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New Calls for Smuggling Crackdown After Migrant Boat Accident

The body of a drowned migrant is being unloaded from a Coast Guard boat in the port of Lampedusa, Italy, Oct. 3, 2013.
United Nations agencies are calling for international action to crack down on traffickers and smugglers following Thursday’s Lampedusa boat tragedy. The U.N. refugee agency says the disaster, which reportedly has claimed hundreds of lives, should serve as a wake-up call to do more to protect the victims.

Survivors of the Lampedusa tragedy said around 500 Eritreans left from Libya 13 days ago. Some 111 bodies have been recovered and divers are continuing to search for an estimated 200 people who remain missing.

While Italy is mourning the dead, authorities and aid agencies on Lampedusa are focusing on helping the survivors. U.N. refugee agency spokeswoman Melissa Fleming said 155 people reportedly have survived. She said all wee Eritreans, with the exception of a Tunisian man believed to be one of the smugglers. She said Italian police have arrested him.

Among the survivors are 40 unaccompanied boys aged between 14 and 17 and six women. Fleming said they were exhausted and in a state of shock. She said the survivors have been moved to a nearby reception center. She said the center was overcrowded as it held 1,000 people who recently arrived on other smugglers’ boats.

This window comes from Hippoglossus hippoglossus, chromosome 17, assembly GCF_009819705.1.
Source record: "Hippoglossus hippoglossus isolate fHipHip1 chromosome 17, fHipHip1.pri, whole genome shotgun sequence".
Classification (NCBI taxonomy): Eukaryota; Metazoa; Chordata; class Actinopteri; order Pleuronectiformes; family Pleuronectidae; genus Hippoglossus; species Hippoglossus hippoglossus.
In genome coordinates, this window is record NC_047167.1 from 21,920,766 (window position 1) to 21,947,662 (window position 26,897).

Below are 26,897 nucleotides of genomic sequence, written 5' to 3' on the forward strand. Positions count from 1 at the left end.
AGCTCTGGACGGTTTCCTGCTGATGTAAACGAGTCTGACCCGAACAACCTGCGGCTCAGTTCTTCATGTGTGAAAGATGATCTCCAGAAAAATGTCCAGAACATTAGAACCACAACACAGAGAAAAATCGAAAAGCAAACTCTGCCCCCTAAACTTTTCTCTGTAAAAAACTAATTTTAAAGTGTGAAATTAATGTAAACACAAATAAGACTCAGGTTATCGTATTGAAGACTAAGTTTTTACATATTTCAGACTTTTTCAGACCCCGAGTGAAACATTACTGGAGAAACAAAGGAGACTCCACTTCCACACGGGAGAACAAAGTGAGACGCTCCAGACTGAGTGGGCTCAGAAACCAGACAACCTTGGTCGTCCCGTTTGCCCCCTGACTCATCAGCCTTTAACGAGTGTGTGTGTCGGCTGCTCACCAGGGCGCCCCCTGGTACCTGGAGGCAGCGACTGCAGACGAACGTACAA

“There are Syrians there. There are Palestinians there and there are some Africans there. We are going to be meeting with the survivors of the accident today. And, as part of UNHCR’s role, we will be advising them on asylum procedures. We have additional staff arriving this morning. IOM (International Organization for Migration) colleagues are also helping out and the Red Cross is providing psychological support to the traumatized survivors,” said Fleming.

Survivors reported the engine of their boat stopped as they were approaching the Italian coast early Thursday morning. They said several fishing boats passed them by without offering help before the Italian Coast Guard came to their rescue.

The U.N.’s human rights office said boats that did not answer distress calls at sea are breaking the International Law of the Sea. The agency is appealing to the Italian authorities and the International Community, especially the European Union to do more to prevent a repeat of this situation.

U.N. High Commissioner for Human Rights Navi Pillay said she was concerned about the increasing rates of smuggling and trafficking of migrants and refugees in the Mediterranean and in the Gulf of Aden. Her spokesman, Rupert Colville, said this indicates the desperation of people living in Eritrea, Somalia and other countries stricken by insecurity and conflict.

“It is critical that the international community engages further in improving the human rights situation on the ground so as to address the root causes and create sufficient improvement so that people will not feel the need to put their lives at risk by undertaking such dangerous journeys,” he said.

The International Organization for Migration reports at least 20,000 people have perished at sea over the past two decades. This year’s toll is 100, not including the victims from this latest tragedy. The IOM said people paid smugglers between 1,200 and 2000 euros to be taken from Libya to Italy in rickety fishing boats-a trip that often ends in disaster.